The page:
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Terrorism or Tourism?

Published 3 months ago • 4 min read

Have you watched the recent movie 12th Fail?

There's this scene in that movie where the protagonist, Manoj Sharma writes an essay on "Terrorism in India" in his UPSC Mains paper. He is confident about his chances after the exam because the topic was familiar and he had also been appreciated for the same earlier in his tuition classes.

But the tables turn when a friend makes him realize that the topic wasn't "Terrorism in India" but "Tourism in India". I loved this entire scene; how they built the energy up and then the drop when Manoj realizes his mistake and falls on the stairs.

There's one reason why this scene personally hit me much more than any other scene. As good as the movie and its intentions are, this scene is a representation of how this movie might affect the youth of the country.

To explain my point, let me bore you with some of the characters and details.

the 4 "heroes"

12th Fail is a typical hero's journey, where the hero goes through ups and downs and finally comes out victorious. And the main hero of 12th Fail is Manoj Sharma, a student from Chambal, Madhya Pradesh.

He did not have an affluent background or the resources to complete a proper education, let alone prepare for one of the toughest exams in the country. But what he did have were the ability to work extremely hard and dedication towards his goal. He works in an Atta Chakki, studies at night - even under the street lamp - and finally clears IPS in his 4th attempt.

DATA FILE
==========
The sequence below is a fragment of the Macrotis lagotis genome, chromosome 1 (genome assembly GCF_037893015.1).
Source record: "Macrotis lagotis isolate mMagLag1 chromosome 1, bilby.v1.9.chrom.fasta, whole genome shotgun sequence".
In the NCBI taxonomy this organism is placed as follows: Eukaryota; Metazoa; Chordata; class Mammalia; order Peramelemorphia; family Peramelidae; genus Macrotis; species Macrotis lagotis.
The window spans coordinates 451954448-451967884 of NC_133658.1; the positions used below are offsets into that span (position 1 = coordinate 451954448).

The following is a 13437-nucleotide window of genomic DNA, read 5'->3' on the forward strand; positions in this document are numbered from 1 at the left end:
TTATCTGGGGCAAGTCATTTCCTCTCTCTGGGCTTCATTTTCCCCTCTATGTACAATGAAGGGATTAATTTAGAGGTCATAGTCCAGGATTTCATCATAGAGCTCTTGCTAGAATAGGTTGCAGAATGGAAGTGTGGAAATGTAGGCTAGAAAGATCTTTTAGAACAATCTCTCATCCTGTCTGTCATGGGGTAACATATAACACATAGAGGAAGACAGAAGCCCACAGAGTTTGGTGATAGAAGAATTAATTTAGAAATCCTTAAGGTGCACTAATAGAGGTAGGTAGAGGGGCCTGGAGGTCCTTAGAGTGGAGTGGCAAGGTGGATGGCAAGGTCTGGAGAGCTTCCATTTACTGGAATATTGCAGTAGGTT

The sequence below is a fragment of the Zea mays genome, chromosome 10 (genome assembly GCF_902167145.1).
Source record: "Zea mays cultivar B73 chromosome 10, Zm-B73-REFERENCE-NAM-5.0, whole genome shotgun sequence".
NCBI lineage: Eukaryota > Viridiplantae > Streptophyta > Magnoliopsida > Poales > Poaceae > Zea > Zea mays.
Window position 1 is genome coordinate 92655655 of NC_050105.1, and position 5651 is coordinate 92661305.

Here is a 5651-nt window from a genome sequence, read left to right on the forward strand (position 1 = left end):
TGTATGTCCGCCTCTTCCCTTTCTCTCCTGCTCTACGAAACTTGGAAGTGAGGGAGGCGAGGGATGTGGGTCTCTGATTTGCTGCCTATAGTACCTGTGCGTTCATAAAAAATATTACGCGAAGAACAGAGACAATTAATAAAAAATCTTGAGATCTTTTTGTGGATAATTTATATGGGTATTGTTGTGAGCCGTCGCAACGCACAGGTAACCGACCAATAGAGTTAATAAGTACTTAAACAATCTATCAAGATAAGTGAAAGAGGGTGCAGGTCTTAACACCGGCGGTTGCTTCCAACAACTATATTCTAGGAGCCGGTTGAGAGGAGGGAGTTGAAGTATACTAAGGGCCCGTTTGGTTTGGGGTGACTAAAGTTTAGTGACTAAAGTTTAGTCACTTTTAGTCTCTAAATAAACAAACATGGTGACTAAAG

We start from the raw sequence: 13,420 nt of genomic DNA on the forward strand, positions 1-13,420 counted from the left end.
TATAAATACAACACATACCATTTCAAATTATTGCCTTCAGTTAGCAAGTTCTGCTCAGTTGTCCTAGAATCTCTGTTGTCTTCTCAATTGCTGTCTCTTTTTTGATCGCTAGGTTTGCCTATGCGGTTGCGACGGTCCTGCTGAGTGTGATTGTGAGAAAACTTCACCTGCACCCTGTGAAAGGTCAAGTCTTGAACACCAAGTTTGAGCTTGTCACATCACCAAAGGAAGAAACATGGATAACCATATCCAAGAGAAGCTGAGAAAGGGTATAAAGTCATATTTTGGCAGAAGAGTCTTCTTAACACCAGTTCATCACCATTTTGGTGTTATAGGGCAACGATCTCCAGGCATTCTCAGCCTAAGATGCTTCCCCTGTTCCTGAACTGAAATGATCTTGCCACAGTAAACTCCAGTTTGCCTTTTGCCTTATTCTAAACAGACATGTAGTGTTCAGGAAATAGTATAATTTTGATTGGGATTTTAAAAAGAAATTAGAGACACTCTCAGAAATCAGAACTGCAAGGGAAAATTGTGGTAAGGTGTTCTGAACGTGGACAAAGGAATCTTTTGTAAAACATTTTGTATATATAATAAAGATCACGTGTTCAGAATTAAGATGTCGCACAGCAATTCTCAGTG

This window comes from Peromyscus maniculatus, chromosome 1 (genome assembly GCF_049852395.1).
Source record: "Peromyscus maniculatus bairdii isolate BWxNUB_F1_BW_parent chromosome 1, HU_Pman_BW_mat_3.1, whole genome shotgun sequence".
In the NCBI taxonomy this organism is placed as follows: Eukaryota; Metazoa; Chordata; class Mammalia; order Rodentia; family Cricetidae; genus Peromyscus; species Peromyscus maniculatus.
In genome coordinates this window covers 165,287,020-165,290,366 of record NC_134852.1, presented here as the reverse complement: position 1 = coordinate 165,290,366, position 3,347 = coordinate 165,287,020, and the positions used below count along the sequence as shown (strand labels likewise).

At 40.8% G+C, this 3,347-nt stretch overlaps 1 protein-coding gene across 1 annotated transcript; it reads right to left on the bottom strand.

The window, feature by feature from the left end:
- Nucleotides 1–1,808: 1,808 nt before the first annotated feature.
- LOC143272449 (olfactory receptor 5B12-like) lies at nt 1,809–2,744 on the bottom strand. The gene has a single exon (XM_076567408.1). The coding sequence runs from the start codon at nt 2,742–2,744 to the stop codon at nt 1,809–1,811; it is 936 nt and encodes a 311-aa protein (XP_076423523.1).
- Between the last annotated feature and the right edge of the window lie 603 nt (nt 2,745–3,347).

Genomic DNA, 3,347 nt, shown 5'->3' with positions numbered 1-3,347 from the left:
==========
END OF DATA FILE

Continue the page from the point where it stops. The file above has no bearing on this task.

The next hero in the movie is Shraddha Joshi, a medical student who turned to UPSC to bring a change to the system. She has an affluent background and is diligent enough to make it to the position of Deputy Collector by clearing the PCS exam.

Next, we have Pritam Pandey, the person who actually brings Manoj Sharma to New Delhi and helps him out with literally everything in the initial days. Pritam is shown to be taking things lightly, and that's evident in his exam results. He is unsuccessful in all his attempts, yet he does end up becoming a journalist.

Finally, we have Gauri Bhaiya, the one who couldn't clear the UPSC exam in 6 attempts and ended up opening a tea stall.

4 heroes and 4 completely different outcomes.

The movie ends up showing a success ratio of 1 out of 4. Out of every 4 UPSC aspirants, one Manoj clears the exam. And this does make us feel good about our chances.

However, it is far from the ground reality. Only one out of 615 students who take the UPSC exam can manage to clear it.

Let me put that in perspective for you.

1 out of 4

1 out of 615

This is where I strongly feel that the topic of "tourism" has been misunderstood as "terrorism" as shown in the movie. We might get inspired by Manoj's story, after all, who doesn't like a hero's journey? And we all think of ourselves as the heroes of our lives. That does not mean that we will make career decisions based on an exception, not the norm.

The norm is that students attempt UPSC for years, fail, and end up like Pritam or Gauri Bhaiya, or even worse.